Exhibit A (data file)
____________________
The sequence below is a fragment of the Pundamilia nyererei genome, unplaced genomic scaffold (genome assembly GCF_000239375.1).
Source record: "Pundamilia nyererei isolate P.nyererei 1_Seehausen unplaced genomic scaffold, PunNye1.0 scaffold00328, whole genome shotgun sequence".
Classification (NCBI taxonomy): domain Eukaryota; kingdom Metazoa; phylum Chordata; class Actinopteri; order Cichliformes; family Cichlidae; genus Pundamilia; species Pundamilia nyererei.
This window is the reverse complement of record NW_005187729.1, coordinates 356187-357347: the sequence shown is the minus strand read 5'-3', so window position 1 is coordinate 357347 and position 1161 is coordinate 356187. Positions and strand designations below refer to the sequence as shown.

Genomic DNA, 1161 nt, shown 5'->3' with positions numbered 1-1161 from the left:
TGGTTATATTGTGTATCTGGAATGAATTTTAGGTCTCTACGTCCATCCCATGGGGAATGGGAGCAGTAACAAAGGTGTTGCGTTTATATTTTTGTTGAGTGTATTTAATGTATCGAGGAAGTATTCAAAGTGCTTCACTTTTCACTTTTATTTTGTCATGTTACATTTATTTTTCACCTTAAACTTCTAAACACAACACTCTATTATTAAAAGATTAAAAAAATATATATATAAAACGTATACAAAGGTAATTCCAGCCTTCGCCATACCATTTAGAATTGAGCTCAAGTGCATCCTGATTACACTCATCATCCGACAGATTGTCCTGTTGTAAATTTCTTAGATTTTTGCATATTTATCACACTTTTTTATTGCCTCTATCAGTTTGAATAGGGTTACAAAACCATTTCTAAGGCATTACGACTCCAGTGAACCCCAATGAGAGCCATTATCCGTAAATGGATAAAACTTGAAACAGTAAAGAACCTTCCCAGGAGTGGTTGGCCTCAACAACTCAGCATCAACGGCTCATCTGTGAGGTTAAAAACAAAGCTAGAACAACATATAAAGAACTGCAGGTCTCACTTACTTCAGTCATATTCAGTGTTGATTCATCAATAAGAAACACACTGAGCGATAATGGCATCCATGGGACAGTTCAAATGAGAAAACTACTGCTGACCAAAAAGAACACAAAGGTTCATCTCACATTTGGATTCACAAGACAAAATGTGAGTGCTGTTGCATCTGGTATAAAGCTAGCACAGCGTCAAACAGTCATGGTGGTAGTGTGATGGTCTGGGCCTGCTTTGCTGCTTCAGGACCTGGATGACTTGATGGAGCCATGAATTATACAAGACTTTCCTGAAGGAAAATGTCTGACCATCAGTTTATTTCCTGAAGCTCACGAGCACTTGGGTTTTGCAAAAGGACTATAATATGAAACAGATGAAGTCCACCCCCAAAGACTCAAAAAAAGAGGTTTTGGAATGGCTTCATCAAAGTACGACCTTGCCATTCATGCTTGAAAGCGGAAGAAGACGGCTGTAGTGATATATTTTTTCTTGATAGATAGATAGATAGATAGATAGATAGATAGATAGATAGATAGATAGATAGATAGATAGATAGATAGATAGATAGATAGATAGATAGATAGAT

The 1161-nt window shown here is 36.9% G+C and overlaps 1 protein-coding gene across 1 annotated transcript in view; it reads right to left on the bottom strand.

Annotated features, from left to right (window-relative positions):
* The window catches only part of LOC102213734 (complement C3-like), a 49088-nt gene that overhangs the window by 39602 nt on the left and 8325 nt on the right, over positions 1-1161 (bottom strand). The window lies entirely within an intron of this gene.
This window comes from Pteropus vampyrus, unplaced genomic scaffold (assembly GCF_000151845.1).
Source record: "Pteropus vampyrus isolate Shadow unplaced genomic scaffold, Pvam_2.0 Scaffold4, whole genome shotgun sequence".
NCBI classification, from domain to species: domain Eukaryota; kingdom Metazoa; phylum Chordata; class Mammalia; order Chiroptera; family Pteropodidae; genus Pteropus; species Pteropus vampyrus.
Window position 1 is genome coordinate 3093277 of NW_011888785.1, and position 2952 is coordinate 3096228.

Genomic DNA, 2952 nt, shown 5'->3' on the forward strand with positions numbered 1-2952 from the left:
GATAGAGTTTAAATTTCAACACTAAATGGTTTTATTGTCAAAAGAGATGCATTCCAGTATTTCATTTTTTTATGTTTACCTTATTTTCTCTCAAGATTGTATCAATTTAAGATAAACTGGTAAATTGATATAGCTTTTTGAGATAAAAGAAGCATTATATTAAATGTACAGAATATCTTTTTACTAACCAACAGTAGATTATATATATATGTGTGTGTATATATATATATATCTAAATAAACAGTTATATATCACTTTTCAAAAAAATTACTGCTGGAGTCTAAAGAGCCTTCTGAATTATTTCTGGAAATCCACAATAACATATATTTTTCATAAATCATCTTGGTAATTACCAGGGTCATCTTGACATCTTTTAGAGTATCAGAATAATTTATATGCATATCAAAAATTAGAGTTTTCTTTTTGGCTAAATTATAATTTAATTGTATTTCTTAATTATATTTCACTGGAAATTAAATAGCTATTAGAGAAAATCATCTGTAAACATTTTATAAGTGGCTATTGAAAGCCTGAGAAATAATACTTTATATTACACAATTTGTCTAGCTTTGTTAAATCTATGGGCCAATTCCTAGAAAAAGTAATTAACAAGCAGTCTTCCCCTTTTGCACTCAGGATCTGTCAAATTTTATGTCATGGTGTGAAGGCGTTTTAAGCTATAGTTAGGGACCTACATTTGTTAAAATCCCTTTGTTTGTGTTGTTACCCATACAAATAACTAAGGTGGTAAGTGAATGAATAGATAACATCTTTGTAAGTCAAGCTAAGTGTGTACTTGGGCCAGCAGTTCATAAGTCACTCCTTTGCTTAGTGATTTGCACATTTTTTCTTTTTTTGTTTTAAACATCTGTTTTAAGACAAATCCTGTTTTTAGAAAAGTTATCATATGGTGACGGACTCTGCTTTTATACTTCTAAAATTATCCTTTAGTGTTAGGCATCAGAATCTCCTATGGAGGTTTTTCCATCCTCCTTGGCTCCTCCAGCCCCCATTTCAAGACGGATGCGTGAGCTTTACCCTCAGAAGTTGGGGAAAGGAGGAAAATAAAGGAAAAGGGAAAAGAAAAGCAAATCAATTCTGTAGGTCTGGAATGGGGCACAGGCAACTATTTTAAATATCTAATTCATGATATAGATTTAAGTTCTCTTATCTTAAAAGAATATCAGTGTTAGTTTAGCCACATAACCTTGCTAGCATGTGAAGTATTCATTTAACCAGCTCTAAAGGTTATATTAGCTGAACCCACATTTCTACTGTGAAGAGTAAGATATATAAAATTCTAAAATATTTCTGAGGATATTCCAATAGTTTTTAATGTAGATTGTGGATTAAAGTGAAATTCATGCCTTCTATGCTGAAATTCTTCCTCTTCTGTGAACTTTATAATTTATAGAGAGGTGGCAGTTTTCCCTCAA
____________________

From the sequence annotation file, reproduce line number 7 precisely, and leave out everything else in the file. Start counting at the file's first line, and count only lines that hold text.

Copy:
The 1161-nt window shown here is 36.9% G+C and overlaps 1 protein-coding gene across 1 annotated transcript in view; it reads right to left on the bottom strand.